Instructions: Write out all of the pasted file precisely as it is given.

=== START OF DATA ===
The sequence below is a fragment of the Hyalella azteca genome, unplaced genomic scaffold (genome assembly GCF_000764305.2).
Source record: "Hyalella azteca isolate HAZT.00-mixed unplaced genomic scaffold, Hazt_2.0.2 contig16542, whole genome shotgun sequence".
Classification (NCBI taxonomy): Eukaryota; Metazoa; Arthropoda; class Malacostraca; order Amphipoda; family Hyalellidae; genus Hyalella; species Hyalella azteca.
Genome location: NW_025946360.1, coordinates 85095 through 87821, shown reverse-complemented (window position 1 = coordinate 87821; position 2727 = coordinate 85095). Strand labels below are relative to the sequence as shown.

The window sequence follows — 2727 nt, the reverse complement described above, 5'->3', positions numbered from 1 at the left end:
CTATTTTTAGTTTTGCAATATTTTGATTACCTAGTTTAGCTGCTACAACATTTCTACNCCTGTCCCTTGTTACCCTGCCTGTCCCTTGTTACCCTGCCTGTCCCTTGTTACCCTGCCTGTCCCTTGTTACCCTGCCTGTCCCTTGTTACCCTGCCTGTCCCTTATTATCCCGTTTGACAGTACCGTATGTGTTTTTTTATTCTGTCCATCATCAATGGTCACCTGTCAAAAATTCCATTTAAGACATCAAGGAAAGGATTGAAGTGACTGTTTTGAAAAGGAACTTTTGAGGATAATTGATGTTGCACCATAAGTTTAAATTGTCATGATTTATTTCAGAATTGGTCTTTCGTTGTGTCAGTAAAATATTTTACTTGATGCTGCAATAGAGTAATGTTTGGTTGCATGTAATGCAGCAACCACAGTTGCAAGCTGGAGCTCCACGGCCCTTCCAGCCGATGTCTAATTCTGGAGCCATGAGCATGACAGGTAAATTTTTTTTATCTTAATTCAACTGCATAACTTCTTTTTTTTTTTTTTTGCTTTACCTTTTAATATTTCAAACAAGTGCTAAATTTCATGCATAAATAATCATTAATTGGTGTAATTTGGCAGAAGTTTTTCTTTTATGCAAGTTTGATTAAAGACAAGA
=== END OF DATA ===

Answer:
The sequence below is a fragment of the Hyalella azteca genome, unplaced genomic scaffold (genome assembly GCF_000764305.2).
Source record: "Hyalella azteca isolate HAZT.00-mixed unplaced genomic scaffold, Hazt_2.0.2 contig16542, whole genome shotgun sequence".
Classification (NCBI taxonomy): Eukaryota; Metazoa; Arthropoda; class Malacostraca; order Amphipoda; family Hyalellidae; genus Hyalella; species Hyalella azteca.
Genome location: NW_025946360.1, coordinates 85095 through 87821, shown reverse-complemented (window position 1 = coordinate 87821; position 2727 = coordinate 85095). Strand labels below are relative to the sequence as shown.

The window sequence follows — 2727 nt, the reverse complement described above, 5'->3', positions numbered from 1 at the left end:
CTATTTTTAGTTTTGCAATATTTTGATTACCTAGTTTAGCTGCTACAACATTTCTACNCCTGTCCCTTGTTACCCTGCCTGTCCCTTGTTACCCTGCCTGTCCCTTGTTACCCTGCCTGTCCCTTGTTACCCTGCCTGTCCCTTGTTACCCTGCCTGTCCCTTATTATCCCGTTTGACAGTACCGTATGTGTTTTTTTATTCTGTCCATCATCAATGGTCACCTGTCAAAAATTCCATTTAAGACATCAAGGAAAGGATTGAAGTGACTGTTTTGAAAAGGAACTTTTGAGGATAATTGATGTTGCACCATAAGTTTAAATTGTCATGATTTATTTCAGAATTGGTCTTTCGTTGTGTCAGTAAAATATTTTACTTGATGCTGCAATAGAGTAATGTTTGGTTGCATGTAATGCAGCAACCACAGTTGCAAGCTGGAGCTCCACGGCCCTTCCAGCCGATGTCTAATTCTGGAGCCATGAGCATGACAGGTAAATTTTTTTTATCTTAATTCAACTGCATAACTTCTTTTTTTTTTTTTTTGCTTTACCTTTTAATATTTCAAACAAGTGCTAAATTTCATGCATAAATAATCATTAATTGGTGTAATTTGGCAGAAGTTTTTCTTTTATGCAAGTTTGATTAAAGACAAGA